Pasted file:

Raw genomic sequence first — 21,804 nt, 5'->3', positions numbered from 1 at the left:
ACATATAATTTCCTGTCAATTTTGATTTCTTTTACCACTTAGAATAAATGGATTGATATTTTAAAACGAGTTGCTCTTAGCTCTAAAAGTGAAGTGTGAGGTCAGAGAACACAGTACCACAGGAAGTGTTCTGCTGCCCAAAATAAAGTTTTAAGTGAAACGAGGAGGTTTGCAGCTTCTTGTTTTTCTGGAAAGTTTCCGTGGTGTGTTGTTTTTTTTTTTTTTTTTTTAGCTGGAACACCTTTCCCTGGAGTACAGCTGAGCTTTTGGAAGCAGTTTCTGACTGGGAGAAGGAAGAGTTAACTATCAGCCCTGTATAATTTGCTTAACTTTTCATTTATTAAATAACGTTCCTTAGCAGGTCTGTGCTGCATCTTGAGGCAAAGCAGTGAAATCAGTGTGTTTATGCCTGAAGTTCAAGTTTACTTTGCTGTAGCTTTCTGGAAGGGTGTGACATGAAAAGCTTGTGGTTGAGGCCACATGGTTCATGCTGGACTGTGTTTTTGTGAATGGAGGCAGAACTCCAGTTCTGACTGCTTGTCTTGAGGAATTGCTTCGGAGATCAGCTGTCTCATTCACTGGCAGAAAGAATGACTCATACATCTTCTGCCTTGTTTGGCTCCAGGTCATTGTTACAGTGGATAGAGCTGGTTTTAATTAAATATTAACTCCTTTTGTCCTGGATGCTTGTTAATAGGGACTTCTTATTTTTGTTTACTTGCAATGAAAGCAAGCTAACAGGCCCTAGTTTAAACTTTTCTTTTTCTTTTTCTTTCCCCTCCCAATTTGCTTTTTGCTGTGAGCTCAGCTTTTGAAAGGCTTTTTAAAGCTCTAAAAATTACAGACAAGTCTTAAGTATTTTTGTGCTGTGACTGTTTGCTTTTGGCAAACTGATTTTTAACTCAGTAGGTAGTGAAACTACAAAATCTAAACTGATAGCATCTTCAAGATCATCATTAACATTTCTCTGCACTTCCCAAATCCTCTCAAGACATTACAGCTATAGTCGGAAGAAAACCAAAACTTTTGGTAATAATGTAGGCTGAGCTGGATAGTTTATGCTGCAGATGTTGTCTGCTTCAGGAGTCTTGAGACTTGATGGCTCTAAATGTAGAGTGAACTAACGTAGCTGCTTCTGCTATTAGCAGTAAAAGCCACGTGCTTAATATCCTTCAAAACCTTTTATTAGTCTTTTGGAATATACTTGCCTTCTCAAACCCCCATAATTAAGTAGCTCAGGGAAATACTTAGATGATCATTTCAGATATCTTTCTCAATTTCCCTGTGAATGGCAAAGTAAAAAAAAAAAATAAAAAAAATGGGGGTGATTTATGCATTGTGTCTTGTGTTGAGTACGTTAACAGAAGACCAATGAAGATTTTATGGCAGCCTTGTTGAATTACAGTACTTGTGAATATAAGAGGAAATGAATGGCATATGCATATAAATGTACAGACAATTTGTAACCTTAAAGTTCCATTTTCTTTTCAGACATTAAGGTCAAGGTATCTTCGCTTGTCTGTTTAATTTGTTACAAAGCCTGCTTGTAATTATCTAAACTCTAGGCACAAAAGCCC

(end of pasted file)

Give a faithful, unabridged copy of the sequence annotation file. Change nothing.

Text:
Raw genomic sequence first — 21,804 nt, 5'->3', positions numbered from 1 at the left:
ACATATAATTTCCTGTCAATTTTGATTTCTTTTACCACTTAGAATAAATGGATTGATATTTTAAAACGAGTTGCTCTTAGCTCTAAAAGTGAAGTGTGAGGTCAGAGAACACAGTACCACAGGAAGTGTTCTGCTGCCCAAAATAAAGTTTTAAGTGAAACGAGGAGGTTTGCAGCTTCTTGTTTTTCTGGAAAGTTTCCGTGGTGTGTTGTTTTTTTTTTTTTTTTTTTAGCTGGAACACCTTTCCCTGGAGTACAGCTGAGCTTTTGGAAGCAGTTTCTGACTGGGAGAAGGAAGAGTTAACTATCAGCCCTGTATAATTTGCTTAACTTTTCATTTATTAAATAACGTTCCTTAGCAGGTCTGTGCTGCATCTTGAGGCAAAGCAGTGAAATCAGTGTGTTTATGCCTGAAGTTCAAGTTTACTTTGCTGTAGCTTTCTGGAAGGGTGTGACATGAAAAGCTTGTGGTTGAGGCCACATGGTTCATGCTGGACTGTGTTTTTGTGAATGGAGGCAGAACTCCAGTTCTGACTGCTTGTCTTGAGGAATTGCTTCGGAGATCAGCTGTCTCATTCACTGGCAGAAAGAATGACTCATACATCTTCTGCCTTGTTTGGCTCCAGGTCATTGTTACAGTGGATAGAGCTGGTTTTAATTAAATATTAACTCCTTTTGTCCTGGATGCTTGTTAATAGGGACTTCTTATTTTTGTTTACTTGCAATGAAAGCAAGCTAACAGGCCCTAGTTTAAACTTTTCTTTTTCTTTTTCTTTCCCCTCCCAATTTGCTTTTTGCTGTGAGCTCAGCTTTTGAAAGGCTTTTTAAAGCTCTAAAAATTACAGACAAGTCTTAAGTATTTTTGTGCTGTGACTGTTTGCTTTTGGCAAACTGATTTTTAACTCAGTAGGTAGTGAAACTACAAAATCTAAACTGATAGCATCTTCAAGATCATCATTAACATTTCTCTGCACTTCCCAAATCCTCTCAAGACATTACAGCTATAGTCGGAAGAAAACCAAAACTTTTGGTAATAATGTAGGCTGAGCTGGATAGTTTATGCTGCAGATGTTGTCTGCTTCAGGAGTCTTGAGACTTGATGGCTCTAAATGTAGAGTGAACTAACGTAGCTGCTTCTGCTATTAGCAGTAAAAGCCACGTGCTTAATATCCTTCAAAACCTTTTATTAGTCTTTTGGAATATACTTGCCTTCTCAAACCCCCATAATTAAGTAGCTCAGGGAAATACTTAGATGATCATTTCAGATATCTTTCTCAATTTCCCTGTGAATGGCAAAGTAAAAAAAAAAAATAAAAAAAATGGGGGTGATTTATGCATTGTGTCTTGTGTTGAGTACGTTAACAGAAGACCAATGAAGATTTTATGGCAGCCTTGTTGAATTACAGTACTTGTGAATATAAGAGGAAATGAATGGCATATGCATATAAATGTACAGACAATTTGTAACCTTAAAGTTCCATTTTCTTTTCAGACATTAAGGTCAAGGTATCTTCGCTTGTCTGTTTAATTTGTTACAAAGCCTGCTTGTAATTATCTAAACTCTAGGCACAAAAGCCC